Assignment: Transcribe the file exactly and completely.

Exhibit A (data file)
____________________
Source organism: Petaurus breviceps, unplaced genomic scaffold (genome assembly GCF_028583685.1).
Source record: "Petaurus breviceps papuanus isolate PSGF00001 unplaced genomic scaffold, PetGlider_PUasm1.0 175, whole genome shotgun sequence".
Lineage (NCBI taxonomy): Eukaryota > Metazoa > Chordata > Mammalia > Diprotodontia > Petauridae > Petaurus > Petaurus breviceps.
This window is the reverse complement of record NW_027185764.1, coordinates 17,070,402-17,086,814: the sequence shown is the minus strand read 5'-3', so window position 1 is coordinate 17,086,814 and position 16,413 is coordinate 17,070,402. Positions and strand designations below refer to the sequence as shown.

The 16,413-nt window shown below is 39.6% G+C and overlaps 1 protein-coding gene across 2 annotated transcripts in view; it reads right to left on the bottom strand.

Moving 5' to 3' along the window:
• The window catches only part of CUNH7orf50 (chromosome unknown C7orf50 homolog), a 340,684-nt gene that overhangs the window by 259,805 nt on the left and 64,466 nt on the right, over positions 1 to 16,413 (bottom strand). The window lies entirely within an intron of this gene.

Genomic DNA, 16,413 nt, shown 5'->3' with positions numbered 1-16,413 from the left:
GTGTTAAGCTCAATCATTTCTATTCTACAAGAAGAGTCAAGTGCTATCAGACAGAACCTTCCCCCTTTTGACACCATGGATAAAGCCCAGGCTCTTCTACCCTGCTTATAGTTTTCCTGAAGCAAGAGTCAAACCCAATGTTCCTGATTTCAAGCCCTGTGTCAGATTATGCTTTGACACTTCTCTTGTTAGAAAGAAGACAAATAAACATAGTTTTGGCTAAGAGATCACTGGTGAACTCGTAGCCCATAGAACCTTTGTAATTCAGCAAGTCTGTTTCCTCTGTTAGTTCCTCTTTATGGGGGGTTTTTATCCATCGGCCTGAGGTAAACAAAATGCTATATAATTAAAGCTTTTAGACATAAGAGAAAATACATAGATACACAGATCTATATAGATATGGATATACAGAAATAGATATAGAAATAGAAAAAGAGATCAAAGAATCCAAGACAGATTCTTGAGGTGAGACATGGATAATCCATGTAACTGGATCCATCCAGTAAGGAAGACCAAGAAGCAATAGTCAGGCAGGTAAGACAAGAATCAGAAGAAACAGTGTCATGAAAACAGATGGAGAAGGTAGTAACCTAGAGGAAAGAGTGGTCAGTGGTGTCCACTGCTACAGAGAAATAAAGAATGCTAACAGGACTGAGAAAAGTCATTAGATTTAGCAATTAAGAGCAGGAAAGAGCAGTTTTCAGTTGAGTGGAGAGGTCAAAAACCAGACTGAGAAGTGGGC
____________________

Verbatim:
Source organism: Petaurus breviceps, unplaced genomic scaffold (genome assembly GCF_028583685.1).
Source record: "Petaurus breviceps papuanus isolate PSGF00001 unplaced genomic scaffold, PetGlider_PUasm1.0 175, whole genome shotgun sequence".
Lineage (NCBI taxonomy): Eukaryota > Metazoa > Chordata > Mammalia > Diprotodontia > Petauridae > Petaurus > Petaurus breviceps.
This window is the reverse complement of record NW_027185764.1, coordinates 17,070,402-17,086,814: the sequence shown is the minus strand read 5'-3', so window position 1 is coordinate 17,086,814 and position 16,413 is coordinate 17,070,402. Positions and strand designations below refer to the sequence as shown.

The 16,413-nt window shown below is 39.6% G+C and overlaps 1 protein-coding gene across 2 annotated transcripts in view; it reads right to left on the bottom strand.

Moving 5' to 3' along the window:
• The window catches only part of CUNH7orf50 (chromosome unknown C7orf50 homolog), a 340,684-nt gene that overhangs the window by 259,805 nt on the left and 64,466 nt on the right, over positions 1 to 16,413 (bottom strand). The window lies entirely within an intron of this gene.

Genomic DNA, 16,413 nt, shown 5'->3' with positions numbered 1-16,413 from the left:
GTGTTAAGCTCAATCATTTCTATTCTACAAGAAGAGTCAAGTGCTATCAGACAGAACCTTCCCCCTTTTGACACCATGGATAAAGCCCAGGCTCTTCTACCCTGCTTATAGTTTTCCTGAAGCAAGAGTCAAACCCAATGTTCCTGATTTCAAGCCCTGTGTCAGATTATGCTTTGACACTTCTCTTGTTAGAAAGAAGACAAATAAACATAGTTTTGGCTAAGAGATCACTGGTGAACTCGTAGCCCATAGAACCTTTGTAATTCAGCAAGTCTGTTTCCTCTGTTAGTTCCTCTTTATGGGGGGTTTTTATCCATCGGCCTGAGGTAAACAAAATGCTATATAATTAAAGCTTTTAGACATAAGAGAAAATACATAGATACACAGATCTATATAGATATGGATATACAGAAATAGATATAGAAATAGAAAAAGAGATCAAAGAATCCAAGACAGATTCTTGAGGTGAGACATGGATAATCCATGTAACTGGATCCATCCAGTAAGGAAGACCAAGAAGCAATAGTCAGGCAGGTAAGACAAGAATCAGAAGAAACAGTGTCATGAAAACAGATGGAGAAGGTAGTAACCTAGAGGAAAGAGTGGTCAGTGGTGTCCACTGCTACAGAGAAATAAAGAATGCTAACAGGACTGAGAAAAGTCATTAGATTTAGCAATTAAGAGCAGGAAAGAGCAGTTTTCAGTTGAGTGGAGAGGTCAAAAACCAGACTGAGAAGTGGGC